It was July of 2017 when Army Staff Sgt. Alfred “Fred” Brazel died of stage 4 rectal cancer. He was just 37 years old and left behind his wife, Kait Brazel, and their two sons, Mason and Mylan.
The boys’ parents had done all they could to bravely and honestly prepare them for the reality that their father was going to pass away.
Just five months after Brazel was diagnosed with cancer, he took his final breath. The family grieved as they laid their loved one to rest at Arlington National Cemetery in Virginia.
“We never once addressed it as a sad thing,” Brazel told “Today” of her husband’s cancer diagnosis.
“That was the attitude and mentality we had throughout the battle. We as a family lived and continue to live life to the fullest in every moment.”
On Nov. 20, 2017, about four months after Fred Brazel died, Kait Brazel and her boys made the 24-hour drive from their home in Colorado Springs, Colorado, to Arlington National Cemetery to visit his gravesite.
The visit was a sad one, but it was also filled with touching moments.
“We brought a blanket. Mylan said he felt like he could feel his daddy, and he wanted to take a nap with him,” Brazel told ABC News.
“He is laying there taking a nap with his dad and Mason is beside him praying. They took time together with each other and I just stood back.”
Seeing her sons’ responses during the visit to the gravesite made Brazel’s heart swell with pride.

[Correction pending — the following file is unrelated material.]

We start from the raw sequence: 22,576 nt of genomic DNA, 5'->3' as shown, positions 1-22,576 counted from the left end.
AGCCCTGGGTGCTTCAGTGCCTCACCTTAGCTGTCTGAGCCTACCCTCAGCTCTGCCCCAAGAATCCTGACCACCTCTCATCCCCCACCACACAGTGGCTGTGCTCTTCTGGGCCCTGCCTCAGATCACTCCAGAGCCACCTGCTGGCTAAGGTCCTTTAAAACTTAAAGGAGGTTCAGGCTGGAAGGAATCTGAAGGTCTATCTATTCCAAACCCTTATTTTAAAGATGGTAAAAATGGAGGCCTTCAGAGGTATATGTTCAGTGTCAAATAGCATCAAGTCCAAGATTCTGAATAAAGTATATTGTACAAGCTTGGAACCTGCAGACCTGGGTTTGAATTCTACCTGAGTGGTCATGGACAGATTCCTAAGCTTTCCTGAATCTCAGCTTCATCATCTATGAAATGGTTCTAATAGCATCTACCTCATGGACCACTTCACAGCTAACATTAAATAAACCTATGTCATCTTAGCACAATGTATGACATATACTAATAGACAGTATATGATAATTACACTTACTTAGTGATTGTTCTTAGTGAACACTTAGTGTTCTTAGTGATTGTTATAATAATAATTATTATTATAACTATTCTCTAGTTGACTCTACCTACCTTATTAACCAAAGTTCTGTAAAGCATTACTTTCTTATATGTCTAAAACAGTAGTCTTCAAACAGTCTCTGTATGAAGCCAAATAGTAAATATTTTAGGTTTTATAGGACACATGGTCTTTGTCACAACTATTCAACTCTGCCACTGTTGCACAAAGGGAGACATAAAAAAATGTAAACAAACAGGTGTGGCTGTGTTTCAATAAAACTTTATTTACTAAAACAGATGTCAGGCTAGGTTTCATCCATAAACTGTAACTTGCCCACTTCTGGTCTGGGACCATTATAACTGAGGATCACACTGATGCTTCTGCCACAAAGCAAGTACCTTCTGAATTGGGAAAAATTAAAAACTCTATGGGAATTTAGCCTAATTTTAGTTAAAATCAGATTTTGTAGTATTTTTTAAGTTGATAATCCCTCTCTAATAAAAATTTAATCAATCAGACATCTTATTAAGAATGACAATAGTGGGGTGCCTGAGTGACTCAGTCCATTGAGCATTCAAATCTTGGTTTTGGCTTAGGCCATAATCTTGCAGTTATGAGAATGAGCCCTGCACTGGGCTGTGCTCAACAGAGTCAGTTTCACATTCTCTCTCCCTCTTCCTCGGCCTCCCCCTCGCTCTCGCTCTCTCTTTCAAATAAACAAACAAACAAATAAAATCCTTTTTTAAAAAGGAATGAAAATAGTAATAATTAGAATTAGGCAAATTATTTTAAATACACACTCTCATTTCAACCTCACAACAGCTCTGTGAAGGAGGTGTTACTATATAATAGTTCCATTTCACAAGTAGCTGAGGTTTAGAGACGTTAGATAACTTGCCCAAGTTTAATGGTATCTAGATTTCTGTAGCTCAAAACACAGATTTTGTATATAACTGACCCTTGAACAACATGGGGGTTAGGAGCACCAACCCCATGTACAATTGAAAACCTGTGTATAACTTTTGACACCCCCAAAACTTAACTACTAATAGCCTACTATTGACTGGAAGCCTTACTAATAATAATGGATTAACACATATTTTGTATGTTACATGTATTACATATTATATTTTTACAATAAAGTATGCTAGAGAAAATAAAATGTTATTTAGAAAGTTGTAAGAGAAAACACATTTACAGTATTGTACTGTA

“I felt proud while we were there,” Brazel told “Today” in an email.
“Obviously it was sad because the boys are talking to their dad and he can’t talk back, but really I’m proud because throughout the fight our goal was to be realistic with the boys without the losing their innocence as children.
“Seeing them share their lives with their dad’s headstone, I knew we accomplished exactly that,” she wrote.
Mylan even ran back to his father’s headstone to “give Daddy a hug” as they were leaving, Brazel told ABC News.
Brazel believes that being transparent with her children has helped them cope with the reality of their father’s death. Nothing about their father’s prognosis was sugarcoated, but rather, the boys were invited to be part of their father’s cancer fight as a family.
“We don’t shelter them from ‘adult things.’ It was their dad and they were a part of the fight,” Brazel told “Today.”
“We have always been very open with them, and because of this I believe they have handled the whole journey amazingly.”
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